and drawings to make the pages look engaging.
There are multiple choice quiz questions at the back of the book which relate to each the the Australian Curriculum elaborations. Answers to both the multiple choice and the written responses throughout the book are included.
English Skills Practice Trial Booklets
I also received copies of the English Skills Practice Trial booklets. for Years 1, 3 and 5. Given that Literacy is one of the General Capabilities in the Australian Curriculum these type of activity books can be useful for integrating literacy into teaching Geography and other HSIE subjects. They can give teachers a few different approaches for integrating literacy into our teaching.
Let me preface this post with a confession that I love Lego. I don't mean in that whimsical way we recall childhood toys, I mean I really think it is fantastic. I have indoctrinated all the kids in my family and my neighbours' kids. Like many people, I have used lego in my Geography lessons before, particularly in topics that involve urban planning, housing density or designing a practical solution to an environmental problem. The students love learning through play, and it is a great way to encourage creativity, particularly for boys who may not like expressing their creativity in some of the more common ways. However, collecting a stash of lego big enough for a whole class can be a challenge. In the past I have had groups of students bring in some of their own, asked for donations from students and parents or looked for cheap bulk lots on eBay.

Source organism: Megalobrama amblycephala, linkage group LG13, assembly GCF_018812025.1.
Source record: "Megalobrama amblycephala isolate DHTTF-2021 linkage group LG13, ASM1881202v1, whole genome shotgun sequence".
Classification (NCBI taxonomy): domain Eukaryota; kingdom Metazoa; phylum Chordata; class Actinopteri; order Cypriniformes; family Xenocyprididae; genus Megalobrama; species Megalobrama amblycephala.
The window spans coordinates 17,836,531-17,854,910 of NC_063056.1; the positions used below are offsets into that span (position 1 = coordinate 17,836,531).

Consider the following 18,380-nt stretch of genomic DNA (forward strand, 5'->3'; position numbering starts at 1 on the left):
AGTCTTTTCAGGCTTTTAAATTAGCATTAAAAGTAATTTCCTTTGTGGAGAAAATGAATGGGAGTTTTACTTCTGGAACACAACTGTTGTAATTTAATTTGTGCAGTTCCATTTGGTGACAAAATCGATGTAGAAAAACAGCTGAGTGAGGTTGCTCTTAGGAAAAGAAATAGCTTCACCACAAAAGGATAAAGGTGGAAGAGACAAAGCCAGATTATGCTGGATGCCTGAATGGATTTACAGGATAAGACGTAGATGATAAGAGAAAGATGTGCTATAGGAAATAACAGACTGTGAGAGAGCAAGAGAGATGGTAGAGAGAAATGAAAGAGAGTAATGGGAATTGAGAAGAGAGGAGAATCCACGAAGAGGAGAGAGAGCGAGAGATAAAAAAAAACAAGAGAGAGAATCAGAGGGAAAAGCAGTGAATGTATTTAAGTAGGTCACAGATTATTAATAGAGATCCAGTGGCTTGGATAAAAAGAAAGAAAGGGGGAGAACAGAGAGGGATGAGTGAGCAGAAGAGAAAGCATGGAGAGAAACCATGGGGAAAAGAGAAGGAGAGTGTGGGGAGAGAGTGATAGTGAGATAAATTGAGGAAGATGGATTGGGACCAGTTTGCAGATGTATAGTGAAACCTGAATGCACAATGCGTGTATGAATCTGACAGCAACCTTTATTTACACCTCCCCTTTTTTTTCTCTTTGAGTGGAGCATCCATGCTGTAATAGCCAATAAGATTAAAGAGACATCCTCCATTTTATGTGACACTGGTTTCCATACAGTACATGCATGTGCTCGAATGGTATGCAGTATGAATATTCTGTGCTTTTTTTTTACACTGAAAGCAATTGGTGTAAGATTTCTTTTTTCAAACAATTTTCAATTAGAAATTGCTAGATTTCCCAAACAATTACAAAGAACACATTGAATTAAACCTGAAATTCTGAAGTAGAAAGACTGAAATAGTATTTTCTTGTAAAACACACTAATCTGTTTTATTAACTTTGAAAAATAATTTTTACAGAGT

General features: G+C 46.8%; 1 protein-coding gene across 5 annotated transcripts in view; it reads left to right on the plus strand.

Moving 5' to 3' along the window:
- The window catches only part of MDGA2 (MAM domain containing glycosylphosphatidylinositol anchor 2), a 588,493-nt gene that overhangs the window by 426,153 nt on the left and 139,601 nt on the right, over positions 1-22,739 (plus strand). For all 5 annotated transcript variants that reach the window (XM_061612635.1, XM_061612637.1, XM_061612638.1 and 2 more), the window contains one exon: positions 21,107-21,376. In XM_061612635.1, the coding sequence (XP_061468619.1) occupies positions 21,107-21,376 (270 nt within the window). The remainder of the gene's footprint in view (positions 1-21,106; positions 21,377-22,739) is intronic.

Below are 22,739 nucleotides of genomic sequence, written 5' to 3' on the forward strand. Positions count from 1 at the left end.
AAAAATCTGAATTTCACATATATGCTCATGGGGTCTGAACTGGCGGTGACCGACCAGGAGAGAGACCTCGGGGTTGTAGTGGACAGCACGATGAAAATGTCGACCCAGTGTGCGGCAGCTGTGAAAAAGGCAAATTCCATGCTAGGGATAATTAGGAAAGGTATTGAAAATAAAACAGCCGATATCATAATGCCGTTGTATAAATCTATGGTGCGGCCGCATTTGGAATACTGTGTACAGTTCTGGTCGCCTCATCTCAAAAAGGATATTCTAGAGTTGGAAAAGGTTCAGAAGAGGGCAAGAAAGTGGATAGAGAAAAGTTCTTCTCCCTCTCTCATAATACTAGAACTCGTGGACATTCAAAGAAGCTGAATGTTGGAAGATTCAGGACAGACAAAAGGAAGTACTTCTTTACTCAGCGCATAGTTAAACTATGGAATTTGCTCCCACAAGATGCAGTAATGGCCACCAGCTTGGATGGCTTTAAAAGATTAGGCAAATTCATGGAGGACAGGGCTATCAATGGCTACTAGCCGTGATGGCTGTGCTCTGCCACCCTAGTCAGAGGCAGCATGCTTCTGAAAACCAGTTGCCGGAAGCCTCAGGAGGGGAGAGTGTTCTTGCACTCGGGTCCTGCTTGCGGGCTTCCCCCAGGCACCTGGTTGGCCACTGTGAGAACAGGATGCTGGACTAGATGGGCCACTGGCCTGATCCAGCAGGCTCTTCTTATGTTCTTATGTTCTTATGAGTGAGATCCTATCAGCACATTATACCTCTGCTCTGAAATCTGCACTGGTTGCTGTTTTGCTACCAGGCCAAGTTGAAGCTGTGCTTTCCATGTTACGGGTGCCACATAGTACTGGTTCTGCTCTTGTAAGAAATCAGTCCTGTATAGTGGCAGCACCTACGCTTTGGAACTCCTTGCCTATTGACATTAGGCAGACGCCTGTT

8 Geography - Plastics in our Oceans